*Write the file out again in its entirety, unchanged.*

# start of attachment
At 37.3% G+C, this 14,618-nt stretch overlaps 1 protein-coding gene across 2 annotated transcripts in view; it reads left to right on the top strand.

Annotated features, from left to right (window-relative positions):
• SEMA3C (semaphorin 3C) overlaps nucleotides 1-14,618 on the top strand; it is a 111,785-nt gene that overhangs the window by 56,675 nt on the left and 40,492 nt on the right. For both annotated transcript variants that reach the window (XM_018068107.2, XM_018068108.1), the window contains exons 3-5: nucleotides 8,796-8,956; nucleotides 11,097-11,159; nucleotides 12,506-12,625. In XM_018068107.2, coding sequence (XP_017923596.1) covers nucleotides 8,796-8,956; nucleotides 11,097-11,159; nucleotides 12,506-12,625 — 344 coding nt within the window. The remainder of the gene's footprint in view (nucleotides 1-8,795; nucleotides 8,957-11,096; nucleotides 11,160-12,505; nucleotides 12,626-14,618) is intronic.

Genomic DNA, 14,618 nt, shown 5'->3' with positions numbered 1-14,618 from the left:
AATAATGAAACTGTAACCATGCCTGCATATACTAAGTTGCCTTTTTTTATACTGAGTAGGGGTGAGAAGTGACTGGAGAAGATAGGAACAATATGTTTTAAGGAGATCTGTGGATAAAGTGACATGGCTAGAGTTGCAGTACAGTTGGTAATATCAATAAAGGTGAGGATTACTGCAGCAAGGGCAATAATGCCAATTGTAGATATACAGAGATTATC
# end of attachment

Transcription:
At 37.3% G+C, this 14,618-nt stretch overlaps 1 protein-coding gene across 2 annotated transcripts in view; it reads left to right on the top strand.

Annotated features, from left to right (window-relative positions):
• SEMA3C (semaphorin 3C) overlaps nucleotides 1-14,618 on the top strand; it is a 111,785-nt gene that overhangs the window by 56,675 nt on the left and 40,492 nt on the right. For both annotated transcript variants that reach the window (XM_018068107.2, XM_018068108.1), the window contains exons 3-5: nucleotides 8,796-8,956; nucleotides 11,097-11,159; nucleotides 12,506-12,625. In XM_018068107.2, coding sequence (XP_017923596.1) covers nucleotides 8,796-8,956; nucleotides 11,097-11,159; nucleotides 12,506-12,625 — 344 coding nt within the window. The remainder of the gene's footprint in view (nucleotides 1-8,795; nucleotides 8,957-11,096; nucleotides 11,160-12,505; nucleotides 12,626-14,618) is intronic.

Genomic DNA, 14,618 nt, shown 5'->3' with positions numbered 1-14,618 from the left:
AATAATGAAACTGTAACCATGCCTGCATATACTAAGTTGCCTTTTTTTATACTGAGTAGGGGTGAGAAGTGACTGGAGAAGATAGGAACAATATGTTTTAAGGAGATCTGTGGATAAAGTGACATGGCTAGAGTTGCAGTACAGTTGGTAATATCAATAAAGGTGAGGATTACTGCAGCAAGGGCAATAATGCCAATTGTAGATATACAGAGATTATC